According to Renaissance Capital's website, 2006 has been a decent year for IPOs. There were 198 total deals raising a total of $43 billion and returning 23% to investors so far. Although that's impressive, it's still dwarfed by the go-go years of 1999 and 2000, each of which had more than 400 IPOs raising more than double the total proceeds of 2006. But it's also a good deal better than 2001-2003, in the aftermath of the bubble, when just a little more than 200 deals were done in total.

Though 2006 had its fair share of duds, some IPOs registered big gains, including Home Inns & Hotel Management, up 155% since it went public in October, Riverbed Technology, up 226% since its IPO in September, and Omrix Biopharmaceuticals, which has returned 219% in its eight months as a public company.

With 2007 right around the corner, it's questionable whether the market can match or potentially beat its performance in '06. But before we put the cart before the horse, here's a quick look back at a few of the IPOs that closed out 2006 and what our Motley Fool CAPS community has thought of them so far.


Return Since IPO

Total CAPS Votes

CAPS Bulls

CAPS Rating (out of 5 stars)

Trina Solar (NYSE:TSL)





Melco PBL Entertainment (NASDAQ:MPEL)





Fuwei Films (NASDAQ:FFHL)





Claymont Steel (NASDAQ:PLTE)





Dayton Superior (NASDAQ:DSUP)





Artes Medical (NASDAQ:ARTE)





Solarfun Power Holdings (NASDAQ:SOLF)





Though a few of these recent IPOs have amassed enough CAPS votes to get a CAPS rating, most of them still need more players to weigh in before they earn any stars.

Steeling a peek at Claymont
While custom discrete steel plates may not make for an exciting IPO, Claymont Steel is certainly hoping that some investors will take notice of an industry where customers have voted it tops for a number of years. The company is a minimill that specializes in custom steel plates and, in particular, on smaller-quantity orders with short lead times and non-standard dimensions. This specialty allows Claymont to differentiate from the more commoditized vendors and to claim higher margins on its products. Claymont is far from alone in this niche, though, and it has to compete head-to-head with both Oregon Steel out West and the behemoth Mittal Steel.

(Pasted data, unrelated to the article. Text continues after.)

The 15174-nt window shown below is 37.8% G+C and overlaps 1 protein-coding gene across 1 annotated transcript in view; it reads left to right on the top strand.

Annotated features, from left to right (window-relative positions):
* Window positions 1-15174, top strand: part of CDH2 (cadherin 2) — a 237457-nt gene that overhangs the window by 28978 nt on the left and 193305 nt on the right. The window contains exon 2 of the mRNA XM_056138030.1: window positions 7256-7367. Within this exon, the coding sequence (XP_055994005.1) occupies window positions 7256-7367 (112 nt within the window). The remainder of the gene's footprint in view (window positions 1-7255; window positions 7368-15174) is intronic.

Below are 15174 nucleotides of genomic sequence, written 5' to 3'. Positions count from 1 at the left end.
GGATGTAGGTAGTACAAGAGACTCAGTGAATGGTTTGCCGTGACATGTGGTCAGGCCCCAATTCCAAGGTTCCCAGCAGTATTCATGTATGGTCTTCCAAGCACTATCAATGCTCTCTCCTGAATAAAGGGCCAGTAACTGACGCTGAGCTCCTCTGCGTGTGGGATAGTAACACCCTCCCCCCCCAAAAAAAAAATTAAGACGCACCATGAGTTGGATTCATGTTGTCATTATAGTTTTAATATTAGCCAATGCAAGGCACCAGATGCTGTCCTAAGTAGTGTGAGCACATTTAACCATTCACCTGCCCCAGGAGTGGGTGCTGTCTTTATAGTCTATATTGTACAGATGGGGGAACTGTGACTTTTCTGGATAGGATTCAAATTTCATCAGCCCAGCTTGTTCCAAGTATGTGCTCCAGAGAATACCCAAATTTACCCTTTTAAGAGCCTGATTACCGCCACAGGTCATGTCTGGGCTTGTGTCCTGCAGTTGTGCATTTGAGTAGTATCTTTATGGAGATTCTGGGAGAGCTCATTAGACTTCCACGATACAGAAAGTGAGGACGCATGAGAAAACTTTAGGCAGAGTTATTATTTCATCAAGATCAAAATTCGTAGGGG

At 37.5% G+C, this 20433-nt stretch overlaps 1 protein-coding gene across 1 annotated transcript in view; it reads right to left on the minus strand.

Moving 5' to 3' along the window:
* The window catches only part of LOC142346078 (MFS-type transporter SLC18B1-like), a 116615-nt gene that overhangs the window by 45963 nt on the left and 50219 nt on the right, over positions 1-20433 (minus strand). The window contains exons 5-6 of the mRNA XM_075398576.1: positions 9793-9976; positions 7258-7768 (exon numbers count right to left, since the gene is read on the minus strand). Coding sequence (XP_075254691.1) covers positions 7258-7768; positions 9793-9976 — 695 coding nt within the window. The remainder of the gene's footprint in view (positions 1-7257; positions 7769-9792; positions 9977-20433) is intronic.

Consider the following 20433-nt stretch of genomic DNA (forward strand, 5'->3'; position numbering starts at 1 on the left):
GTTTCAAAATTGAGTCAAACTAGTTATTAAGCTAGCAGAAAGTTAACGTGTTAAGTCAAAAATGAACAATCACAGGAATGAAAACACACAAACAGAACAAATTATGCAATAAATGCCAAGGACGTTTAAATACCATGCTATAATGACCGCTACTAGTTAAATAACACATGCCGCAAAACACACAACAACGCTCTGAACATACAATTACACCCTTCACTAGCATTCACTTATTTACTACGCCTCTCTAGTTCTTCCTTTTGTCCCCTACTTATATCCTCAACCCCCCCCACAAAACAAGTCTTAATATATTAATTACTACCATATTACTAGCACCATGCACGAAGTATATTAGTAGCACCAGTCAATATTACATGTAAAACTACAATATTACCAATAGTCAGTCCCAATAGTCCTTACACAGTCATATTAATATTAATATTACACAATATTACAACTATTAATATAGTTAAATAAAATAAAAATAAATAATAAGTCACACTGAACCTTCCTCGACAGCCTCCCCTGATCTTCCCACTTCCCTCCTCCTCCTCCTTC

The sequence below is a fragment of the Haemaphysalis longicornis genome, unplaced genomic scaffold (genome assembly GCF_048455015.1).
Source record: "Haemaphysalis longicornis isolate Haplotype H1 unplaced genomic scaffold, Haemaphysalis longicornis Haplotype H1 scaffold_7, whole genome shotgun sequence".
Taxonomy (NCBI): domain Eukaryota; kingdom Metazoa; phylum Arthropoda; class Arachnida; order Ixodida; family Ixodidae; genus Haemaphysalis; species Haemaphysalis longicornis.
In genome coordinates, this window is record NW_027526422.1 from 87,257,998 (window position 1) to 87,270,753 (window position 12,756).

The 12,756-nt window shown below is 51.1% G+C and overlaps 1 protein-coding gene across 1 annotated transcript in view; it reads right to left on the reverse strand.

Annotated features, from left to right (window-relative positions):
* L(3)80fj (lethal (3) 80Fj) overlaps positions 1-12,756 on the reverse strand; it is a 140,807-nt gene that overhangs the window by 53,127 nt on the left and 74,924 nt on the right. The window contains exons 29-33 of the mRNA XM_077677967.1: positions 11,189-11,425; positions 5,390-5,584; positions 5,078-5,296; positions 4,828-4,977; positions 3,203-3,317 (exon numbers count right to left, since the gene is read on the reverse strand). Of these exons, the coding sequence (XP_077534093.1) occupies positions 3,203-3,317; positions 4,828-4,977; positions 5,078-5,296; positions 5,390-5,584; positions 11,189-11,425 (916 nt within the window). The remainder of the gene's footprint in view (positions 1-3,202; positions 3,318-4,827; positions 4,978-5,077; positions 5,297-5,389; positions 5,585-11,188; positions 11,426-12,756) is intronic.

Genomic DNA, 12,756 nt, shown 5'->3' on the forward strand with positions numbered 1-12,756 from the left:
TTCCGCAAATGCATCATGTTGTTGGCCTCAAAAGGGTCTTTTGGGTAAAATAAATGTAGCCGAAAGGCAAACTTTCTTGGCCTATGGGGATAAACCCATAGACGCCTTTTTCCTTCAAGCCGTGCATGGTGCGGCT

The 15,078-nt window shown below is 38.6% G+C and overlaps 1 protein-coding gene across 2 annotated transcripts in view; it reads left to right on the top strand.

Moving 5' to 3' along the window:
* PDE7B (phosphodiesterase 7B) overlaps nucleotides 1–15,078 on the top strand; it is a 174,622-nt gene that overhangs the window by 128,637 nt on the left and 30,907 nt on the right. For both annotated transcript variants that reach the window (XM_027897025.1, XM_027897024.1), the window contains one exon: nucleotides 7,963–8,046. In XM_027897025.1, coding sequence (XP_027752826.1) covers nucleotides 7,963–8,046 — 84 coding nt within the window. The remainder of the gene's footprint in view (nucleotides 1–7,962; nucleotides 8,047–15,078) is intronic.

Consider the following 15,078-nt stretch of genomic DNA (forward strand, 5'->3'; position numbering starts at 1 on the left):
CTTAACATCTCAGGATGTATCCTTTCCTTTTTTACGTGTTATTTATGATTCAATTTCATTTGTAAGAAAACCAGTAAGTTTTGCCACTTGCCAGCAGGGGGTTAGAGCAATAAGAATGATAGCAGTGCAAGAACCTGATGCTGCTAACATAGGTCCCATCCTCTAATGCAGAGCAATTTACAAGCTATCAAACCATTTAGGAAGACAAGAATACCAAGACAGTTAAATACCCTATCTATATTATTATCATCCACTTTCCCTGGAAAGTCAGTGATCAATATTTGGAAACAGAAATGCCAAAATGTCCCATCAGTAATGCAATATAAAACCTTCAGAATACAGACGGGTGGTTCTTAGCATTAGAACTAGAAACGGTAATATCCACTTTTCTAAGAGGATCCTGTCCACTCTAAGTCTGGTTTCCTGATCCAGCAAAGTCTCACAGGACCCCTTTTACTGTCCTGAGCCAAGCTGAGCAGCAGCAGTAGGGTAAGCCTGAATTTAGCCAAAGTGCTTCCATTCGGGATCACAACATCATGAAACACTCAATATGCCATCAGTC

Though private-equity buyer H.I.G. Capital had just bought Claymont in April 2005, the valuation at the IPO gave H.I.G. a nice win on its $105.5 million original investment. And the seven CAPS players who have given Claymont the thumbs-up so far seem to think there's still more good news ahead. After strong margin improvements in 2004 and 2005, margins for the first nine months of 2006 are slightly down, but the stock is also trading at only 5.4 times annualized, pro forma 2006 earnings per share. Why not go ahead and weigh in on Claymont yourself?

Smile for Artes